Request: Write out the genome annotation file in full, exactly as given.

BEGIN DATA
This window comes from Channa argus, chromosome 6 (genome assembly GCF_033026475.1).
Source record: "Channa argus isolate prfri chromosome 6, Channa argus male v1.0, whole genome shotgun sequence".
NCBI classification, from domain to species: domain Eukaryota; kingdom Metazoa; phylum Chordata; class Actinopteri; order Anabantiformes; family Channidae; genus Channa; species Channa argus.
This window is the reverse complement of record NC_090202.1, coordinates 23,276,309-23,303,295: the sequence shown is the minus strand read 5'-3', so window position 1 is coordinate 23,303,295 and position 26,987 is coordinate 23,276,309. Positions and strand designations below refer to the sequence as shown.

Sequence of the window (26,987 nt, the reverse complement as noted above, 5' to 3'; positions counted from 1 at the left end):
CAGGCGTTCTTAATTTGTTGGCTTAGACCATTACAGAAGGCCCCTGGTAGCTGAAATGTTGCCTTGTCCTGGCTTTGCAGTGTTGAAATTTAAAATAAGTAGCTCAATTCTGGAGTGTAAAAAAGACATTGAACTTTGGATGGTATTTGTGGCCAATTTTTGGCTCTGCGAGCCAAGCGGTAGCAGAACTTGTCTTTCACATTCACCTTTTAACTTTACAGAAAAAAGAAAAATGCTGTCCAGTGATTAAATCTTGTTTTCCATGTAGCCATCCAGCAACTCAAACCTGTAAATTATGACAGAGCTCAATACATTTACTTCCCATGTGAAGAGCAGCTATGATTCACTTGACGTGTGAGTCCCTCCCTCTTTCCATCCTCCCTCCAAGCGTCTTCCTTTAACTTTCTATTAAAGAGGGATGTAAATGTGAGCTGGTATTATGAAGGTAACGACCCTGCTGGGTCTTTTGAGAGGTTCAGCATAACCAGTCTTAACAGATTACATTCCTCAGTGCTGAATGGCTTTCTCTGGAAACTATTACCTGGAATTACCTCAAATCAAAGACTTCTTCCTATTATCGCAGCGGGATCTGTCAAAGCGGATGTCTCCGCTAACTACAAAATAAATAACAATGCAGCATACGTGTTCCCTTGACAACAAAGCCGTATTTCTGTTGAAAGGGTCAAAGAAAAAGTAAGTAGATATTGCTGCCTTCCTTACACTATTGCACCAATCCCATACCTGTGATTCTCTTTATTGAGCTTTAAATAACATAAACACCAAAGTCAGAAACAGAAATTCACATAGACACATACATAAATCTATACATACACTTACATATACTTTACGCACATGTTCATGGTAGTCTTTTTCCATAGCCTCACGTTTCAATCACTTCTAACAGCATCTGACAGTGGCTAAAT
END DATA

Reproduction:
This window comes from Channa argus, chromosome 6 (genome assembly GCF_033026475.1).
Source record: "Channa argus isolate prfri chromosome 6, Channa argus male v1.0, whole genome shotgun sequence".
NCBI classification, from domain to species: domain Eukaryota; kingdom Metazoa; phylum Chordata; class Actinopteri; order Anabantiformes; family Channidae; genus Channa; species Channa argus.
This window is the reverse complement of record NC_090202.1, coordinates 23,276,309-23,303,295: the sequence shown is the minus strand read 5'-3', so window position 1 is coordinate 23,303,295 and position 26,987 is coordinate 23,276,309. Positions and strand designations below refer to the sequence as shown.

Sequence of the window (26,987 nt, the reverse complement as noted above, 5' to 3'; positions counted from 1 at the left end):
CAGGCGTTCTTAATTTGTTGGCTTAGACCATTACAGAAGGCCCCTGGTAGCTGAAATGTTGCCTTGTCCTGGCTTTGCAGTGTTGAAATTTAAAATAAGTAGCTCAATTCTGGAGTGTAAAAAAGACATTGAACTTTGGATGGTATTTGTGGCCAATTTTTGGCTCTGCGAGCCAAGCGGTAGCAGAACTTGTCTTTCACATTCACCTTTTAACTTTACAGAAAAAAGAAAAATGCTGTCCAGTGATTAAATCTTGTTTTCCATGTAGCCATCCAGCAACTCAAACCTGTAAATTATGACAGAGCTCAATACATTTACTTCCCATGTGAAGAGCAGCTATGATTCACTTGACGTGTGAGTCCCTCCCTCTTTCCATCCTCCCTCCAAGCGTCTTCCTTTAACTTTCTATTAAAGAGGGATGTAAATGTGAGCTGGTATTATGAAGGTAACGACCCTGCTGGGTCTTTTGAGAGGTTCAGCATAACCAGTCTTAACAGATTACATTCCTCAGTGCTGAATGGCTTTCTCTGGAAACTATTACCTGGAATTACCTCAAATCAAAGACTTCTTCCTATTATCGCAGCGGGATCTGTCAAAGCGGATGTCTCCGCTAACTACAAAATAAATAACAATGCAGCATACGTGTTCCCTTGACAACAAAGCCGTATTTCTGTTGAAAGGGTCAAAGAAAAAGTAAGTAGATATTGCTGCCTTCCTTACACTATTGCACCAATCCCATACCTGTGATTCTCTTTATTGAGCTTTAAATAACATAAACACCAAAGTCAGAAACAGAAATTCACATAGACACATACATAAATCTATACATACACTTACATATACTTTACGCACATGTTCATGGTAGTCTTTTTCCATAGCCTCACGTTTCAATCACTTCTAACAGCATCTGACAGTGGCTAAAT